I’ll end this section by mentioning the sensor technology on the mouse. In use is Logitech’s Advanced Optical Tracking. This means you get up to 400-4000 DPI. It’s fully adjustable within 100 DPI increments with the button under the scroll wheel. I usually keep the DPI in the midrange level, but that’s a personal preference.
Finally, I’m at customization. This is what makes Logitech MX products great, and it is no surprise that the Logitech Lift Vertical Ergonomic is supported by Logi Options +. Plug the mouse in, boot up the app, and you’ll be greeted with an introduction, and ways to customize your mouse. Spoiler alert, there are many!
Of the things I customized on my mouse are the side buttons. Being an editor, I copy and paste text a lot, so I programmed those to do exactly that. You also can tweak the scroll wheel to change scroll direction or enable smooth scrolling. Or, change the pointer speed. The final week I made to the mouse was the middle button, which I swapped out to summon task view. All of these help in boosting my workflow.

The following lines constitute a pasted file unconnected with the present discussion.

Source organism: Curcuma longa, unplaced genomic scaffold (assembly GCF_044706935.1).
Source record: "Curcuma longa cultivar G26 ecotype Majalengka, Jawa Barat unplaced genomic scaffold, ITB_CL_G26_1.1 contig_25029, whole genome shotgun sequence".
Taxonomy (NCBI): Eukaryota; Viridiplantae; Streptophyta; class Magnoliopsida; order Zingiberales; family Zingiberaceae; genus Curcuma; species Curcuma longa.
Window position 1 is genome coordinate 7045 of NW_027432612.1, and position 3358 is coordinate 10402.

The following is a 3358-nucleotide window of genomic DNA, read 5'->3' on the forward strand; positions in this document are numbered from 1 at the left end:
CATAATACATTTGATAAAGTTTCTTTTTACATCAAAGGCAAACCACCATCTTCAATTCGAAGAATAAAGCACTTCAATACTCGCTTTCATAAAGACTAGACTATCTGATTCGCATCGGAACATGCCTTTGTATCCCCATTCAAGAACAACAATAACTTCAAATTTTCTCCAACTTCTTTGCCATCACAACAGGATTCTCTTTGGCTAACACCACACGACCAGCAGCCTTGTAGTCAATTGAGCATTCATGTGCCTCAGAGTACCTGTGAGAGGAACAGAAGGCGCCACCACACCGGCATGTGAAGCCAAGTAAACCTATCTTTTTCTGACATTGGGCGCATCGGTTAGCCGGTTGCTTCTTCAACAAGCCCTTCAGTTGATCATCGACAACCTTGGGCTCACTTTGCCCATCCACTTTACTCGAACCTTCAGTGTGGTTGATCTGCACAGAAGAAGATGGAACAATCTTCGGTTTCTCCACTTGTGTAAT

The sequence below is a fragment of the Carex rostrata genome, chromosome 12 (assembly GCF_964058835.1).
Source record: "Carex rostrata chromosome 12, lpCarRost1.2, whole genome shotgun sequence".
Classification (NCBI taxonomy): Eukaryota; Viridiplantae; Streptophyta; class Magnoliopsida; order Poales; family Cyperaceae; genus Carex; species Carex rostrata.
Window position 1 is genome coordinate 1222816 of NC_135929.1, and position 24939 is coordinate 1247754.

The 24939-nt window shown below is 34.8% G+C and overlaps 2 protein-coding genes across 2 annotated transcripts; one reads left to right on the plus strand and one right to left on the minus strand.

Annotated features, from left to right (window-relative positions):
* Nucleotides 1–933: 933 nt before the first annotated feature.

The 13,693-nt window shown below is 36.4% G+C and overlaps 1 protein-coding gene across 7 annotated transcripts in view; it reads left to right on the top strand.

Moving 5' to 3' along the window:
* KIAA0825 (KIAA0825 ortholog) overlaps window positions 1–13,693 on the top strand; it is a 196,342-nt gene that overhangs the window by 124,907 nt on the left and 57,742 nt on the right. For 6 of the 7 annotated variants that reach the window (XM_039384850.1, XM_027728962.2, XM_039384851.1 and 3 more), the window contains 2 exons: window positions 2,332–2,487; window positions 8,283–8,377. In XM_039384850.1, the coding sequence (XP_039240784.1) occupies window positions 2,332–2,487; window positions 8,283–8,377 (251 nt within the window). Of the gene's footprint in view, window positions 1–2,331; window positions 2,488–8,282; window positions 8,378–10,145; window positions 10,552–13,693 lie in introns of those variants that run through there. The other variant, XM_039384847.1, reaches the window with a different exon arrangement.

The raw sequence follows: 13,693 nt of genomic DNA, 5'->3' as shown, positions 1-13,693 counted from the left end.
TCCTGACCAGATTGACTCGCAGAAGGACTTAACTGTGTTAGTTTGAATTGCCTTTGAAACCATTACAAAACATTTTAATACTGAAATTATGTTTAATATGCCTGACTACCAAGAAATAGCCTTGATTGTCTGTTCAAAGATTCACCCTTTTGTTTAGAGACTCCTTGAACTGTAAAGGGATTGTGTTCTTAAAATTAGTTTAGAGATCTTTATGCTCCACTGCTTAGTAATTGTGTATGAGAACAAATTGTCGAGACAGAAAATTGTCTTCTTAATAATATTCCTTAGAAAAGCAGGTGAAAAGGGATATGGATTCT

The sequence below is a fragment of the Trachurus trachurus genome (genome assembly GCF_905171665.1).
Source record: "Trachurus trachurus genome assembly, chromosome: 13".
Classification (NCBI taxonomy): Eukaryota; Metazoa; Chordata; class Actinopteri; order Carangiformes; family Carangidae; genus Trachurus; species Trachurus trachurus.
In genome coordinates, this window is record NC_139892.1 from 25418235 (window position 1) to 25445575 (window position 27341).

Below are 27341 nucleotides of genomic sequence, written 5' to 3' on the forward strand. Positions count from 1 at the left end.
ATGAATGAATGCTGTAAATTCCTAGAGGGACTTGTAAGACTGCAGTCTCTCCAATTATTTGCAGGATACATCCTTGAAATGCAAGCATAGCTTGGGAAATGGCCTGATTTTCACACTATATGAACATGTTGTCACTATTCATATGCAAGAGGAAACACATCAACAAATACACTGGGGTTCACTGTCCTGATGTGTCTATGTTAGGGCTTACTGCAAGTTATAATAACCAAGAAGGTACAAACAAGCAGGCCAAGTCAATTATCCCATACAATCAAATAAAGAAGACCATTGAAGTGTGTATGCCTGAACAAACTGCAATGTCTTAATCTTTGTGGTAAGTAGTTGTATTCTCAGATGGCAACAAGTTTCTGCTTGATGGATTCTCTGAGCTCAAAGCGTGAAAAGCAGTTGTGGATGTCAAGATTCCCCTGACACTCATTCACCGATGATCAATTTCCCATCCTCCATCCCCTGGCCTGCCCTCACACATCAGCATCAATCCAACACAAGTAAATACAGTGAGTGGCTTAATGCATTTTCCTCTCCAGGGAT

Outside of all that, app-specific shortcuts can be enabled for the buttons, too. Compatible apps include Chrome, Edge, Teams, and Microsoft Office, though you can add your own apps if you see fit. For me, in Teams, I configured the buttons to start and stop the video, mute and unmute the mic. The possibilities are endless, though!
The final verdict
Priced at $70, the Logitech Lift Vertical Ergonomic Mouse is well worth the money. Compared to its expensive sibling, the MX Vertical, the mouse is a lot comfy for folks with smaller hands. It’s also smaller, lighter, and has awesome customization options. This makes it a special mouse that’s one of the comfiest and most intuitive that you can buy.